The Oldsmobile Starfire
In the early 1950's, Oldsmobile, like many auto manufacturers, utilised the power of Motor Shows to test public reaction to sleek aerodynamic body styling. Olds unveiled "Futuramic" styling in 1948 on the "98" model range before adopting it across the complete model range in 1949. Olds went on to display a number of prototypes at motor shows in 1952 and 1953. The second of these prototypes, released at the 1953 Motorama, was codenamed "Starfire" after the Lockheed F-94B all weather jet fighter. The Olds Starfire was an aerodynamic convertible boasting a fibreglass body. It was amongst the first of its type and later proved its worth in production volumes in the Chevrolet Corvette and Studebaker Avanti. The Starfire was powered by an improved Rocket V8 engine that topped the 200HP plateau for the first time.
The í53 Starfire "X-P Rocket" beside its namesake, the Lockheed F-94B Starfire fighter
When released in 1954 in production volumes, the Starfire was essentially a convertible based on the 98 series chassis. By comparison to its earlier brother the Fiesta, the Starfire did not receive a reduced height windshield, different interior trim or souped-up Rocket engine like the Fiesta. In this format, all 98 convertibles continued to be designated as 98 Starfires up to and including 1957. In 1957 the Starfire name became somewhat disjointed and Olds named all of its 98 range as "Starfires" before they dropped it completely for 1958, 1959 and 1960.
By 1961 Olds needed ammunition to combat the increasing popularity of luxury performance cars like the Ford Thunderbird and retaliated with the relaunch of the Starfire convertible. The Starfire of 1961 received significant changes to interior and exterior trim. Large brushed stainless steel exterior trims unique to the Starfire became a distinctive feature through to 1966. The Starfire also received a modified (higher compression) Rocket V8 engine along with console mounted tachometer. It shared its 123-inch wheelbase chassis with the 88 series.
In 1962 Oldsmobile expanded the Starfire range to include a Coupe body. Standard Starfire equipment now included its exclusive Rocket V8 engine with 10.5: 1 compression ratio, along with automatic transmission, dual exhaust and leather upholstery. Of all Starfire model years, 1961 and 1962 cars are certainly the most sort after by collectors today and is probably a result of their stylish design and expansive stainless steel exterior trim.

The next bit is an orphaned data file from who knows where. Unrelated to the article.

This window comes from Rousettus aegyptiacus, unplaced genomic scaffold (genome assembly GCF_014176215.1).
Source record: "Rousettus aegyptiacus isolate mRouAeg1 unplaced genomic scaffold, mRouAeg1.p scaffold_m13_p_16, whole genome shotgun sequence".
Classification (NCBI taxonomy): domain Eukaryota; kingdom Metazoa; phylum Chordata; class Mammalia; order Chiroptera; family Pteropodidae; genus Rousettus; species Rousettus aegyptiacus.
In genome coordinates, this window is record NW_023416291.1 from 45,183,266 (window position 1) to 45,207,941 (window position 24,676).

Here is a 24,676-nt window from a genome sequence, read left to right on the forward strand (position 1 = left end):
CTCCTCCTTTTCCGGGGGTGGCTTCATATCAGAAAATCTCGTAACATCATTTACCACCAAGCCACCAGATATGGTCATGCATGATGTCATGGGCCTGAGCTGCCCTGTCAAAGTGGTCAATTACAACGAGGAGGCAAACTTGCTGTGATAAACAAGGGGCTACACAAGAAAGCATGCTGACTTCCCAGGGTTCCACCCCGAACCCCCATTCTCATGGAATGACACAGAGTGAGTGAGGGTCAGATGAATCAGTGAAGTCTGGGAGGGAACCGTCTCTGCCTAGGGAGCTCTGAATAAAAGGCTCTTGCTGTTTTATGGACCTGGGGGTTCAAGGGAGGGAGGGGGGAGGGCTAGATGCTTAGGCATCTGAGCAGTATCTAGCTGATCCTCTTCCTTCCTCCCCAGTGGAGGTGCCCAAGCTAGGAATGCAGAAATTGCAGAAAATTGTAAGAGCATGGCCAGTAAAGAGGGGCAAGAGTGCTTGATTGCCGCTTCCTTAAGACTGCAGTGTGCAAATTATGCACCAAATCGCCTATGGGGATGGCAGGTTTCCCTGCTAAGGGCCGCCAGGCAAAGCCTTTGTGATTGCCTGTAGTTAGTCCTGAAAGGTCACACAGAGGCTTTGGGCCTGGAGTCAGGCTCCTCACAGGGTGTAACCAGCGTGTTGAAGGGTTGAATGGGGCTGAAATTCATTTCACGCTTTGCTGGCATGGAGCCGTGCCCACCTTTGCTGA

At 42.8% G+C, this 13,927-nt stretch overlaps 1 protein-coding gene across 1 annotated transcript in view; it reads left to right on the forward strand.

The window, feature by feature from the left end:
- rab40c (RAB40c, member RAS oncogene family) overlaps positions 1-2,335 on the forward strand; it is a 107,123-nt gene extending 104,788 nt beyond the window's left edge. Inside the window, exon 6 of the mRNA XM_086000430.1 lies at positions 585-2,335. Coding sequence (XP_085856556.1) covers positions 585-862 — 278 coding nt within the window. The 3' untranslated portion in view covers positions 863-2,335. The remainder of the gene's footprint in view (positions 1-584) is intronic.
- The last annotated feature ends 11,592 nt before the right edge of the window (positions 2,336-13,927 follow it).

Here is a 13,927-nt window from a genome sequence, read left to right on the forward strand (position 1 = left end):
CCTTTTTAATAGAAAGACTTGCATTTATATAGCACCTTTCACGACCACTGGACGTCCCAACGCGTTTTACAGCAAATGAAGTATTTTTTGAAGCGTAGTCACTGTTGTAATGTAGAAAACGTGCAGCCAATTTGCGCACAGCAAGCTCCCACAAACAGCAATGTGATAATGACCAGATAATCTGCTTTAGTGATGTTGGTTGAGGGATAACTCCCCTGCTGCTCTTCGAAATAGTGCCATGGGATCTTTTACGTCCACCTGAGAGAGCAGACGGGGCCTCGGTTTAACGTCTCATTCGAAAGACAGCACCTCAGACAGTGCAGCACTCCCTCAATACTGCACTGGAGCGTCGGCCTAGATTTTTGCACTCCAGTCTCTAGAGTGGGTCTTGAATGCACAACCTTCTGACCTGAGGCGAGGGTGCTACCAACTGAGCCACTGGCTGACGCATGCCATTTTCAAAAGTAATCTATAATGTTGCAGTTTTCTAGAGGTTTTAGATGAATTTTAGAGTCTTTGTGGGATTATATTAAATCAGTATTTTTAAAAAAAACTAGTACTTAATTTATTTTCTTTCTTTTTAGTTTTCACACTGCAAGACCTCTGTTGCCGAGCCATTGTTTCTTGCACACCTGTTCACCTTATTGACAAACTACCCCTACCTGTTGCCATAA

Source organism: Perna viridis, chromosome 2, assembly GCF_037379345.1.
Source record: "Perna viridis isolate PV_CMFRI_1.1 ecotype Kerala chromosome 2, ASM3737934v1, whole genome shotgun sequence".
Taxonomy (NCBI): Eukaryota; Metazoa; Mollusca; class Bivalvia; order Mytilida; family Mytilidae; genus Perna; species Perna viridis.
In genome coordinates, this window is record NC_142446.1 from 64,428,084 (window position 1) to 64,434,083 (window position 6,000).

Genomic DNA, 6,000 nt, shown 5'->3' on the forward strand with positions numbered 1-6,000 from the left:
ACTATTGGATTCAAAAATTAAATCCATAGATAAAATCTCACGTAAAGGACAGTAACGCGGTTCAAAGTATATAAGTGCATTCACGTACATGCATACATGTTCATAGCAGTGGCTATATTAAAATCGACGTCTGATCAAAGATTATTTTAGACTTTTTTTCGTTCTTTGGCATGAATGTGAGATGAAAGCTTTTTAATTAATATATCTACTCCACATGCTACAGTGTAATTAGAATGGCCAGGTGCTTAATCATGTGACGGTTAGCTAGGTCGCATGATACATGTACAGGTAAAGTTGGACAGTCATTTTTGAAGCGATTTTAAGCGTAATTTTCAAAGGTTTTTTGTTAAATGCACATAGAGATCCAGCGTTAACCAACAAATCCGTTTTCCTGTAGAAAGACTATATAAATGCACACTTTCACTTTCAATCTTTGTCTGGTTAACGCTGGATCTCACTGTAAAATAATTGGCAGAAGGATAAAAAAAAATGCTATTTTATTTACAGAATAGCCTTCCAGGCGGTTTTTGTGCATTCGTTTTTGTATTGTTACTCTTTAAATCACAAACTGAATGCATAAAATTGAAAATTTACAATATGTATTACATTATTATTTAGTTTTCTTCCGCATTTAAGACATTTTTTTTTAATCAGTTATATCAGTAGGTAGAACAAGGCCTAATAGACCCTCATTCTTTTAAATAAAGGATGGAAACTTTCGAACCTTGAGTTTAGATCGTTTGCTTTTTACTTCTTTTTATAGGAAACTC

The 1962 Starfire coupe
By 1964 the increased interest in the performance car market saw Oldsmobile offer their 442 performance package in the lighter weight Cutlass range whilst offering a companion to the Starfire named the Jetstar 1. The Jetstar 1 was largely a Starfire and received the high compression V8 Rocket engine, twin exhaust etc but did not receive the stylish exterior trim that was reserved solely for the Starfire.
Starfire models continued through to 1965 in convertible and coupe configuration, then only as a coupe in 1966. However, by 1967 the popularity of lighter weight compact models such as the Cutlass 442 had made a severe impact on the personal luxury performance car market. The trend toward high power / low weight models resulted in the Starfire being discontinued at the end of 1966.
The Starfire name yet again resurfaced in 1975 when Olds offered a compact 2 door hatchback coupe that was essentially a rebadged Chevrolet Monza. This time the Starfire lasted another 6 years (to 1980) and was powered by a 231 cubic inch V6 engine. Various sports packs were available during this period that included the GT, Firenza and SX.
A 1980 Starfire with the popular "Firenza" option.
Since itís launch in 1954, "98 Starfire" and "Starfire" models have reached Australia in very limited numbers. Luckily, a number of these cars have been procured by members of our club and continue to be restored today.
Starfire Production figures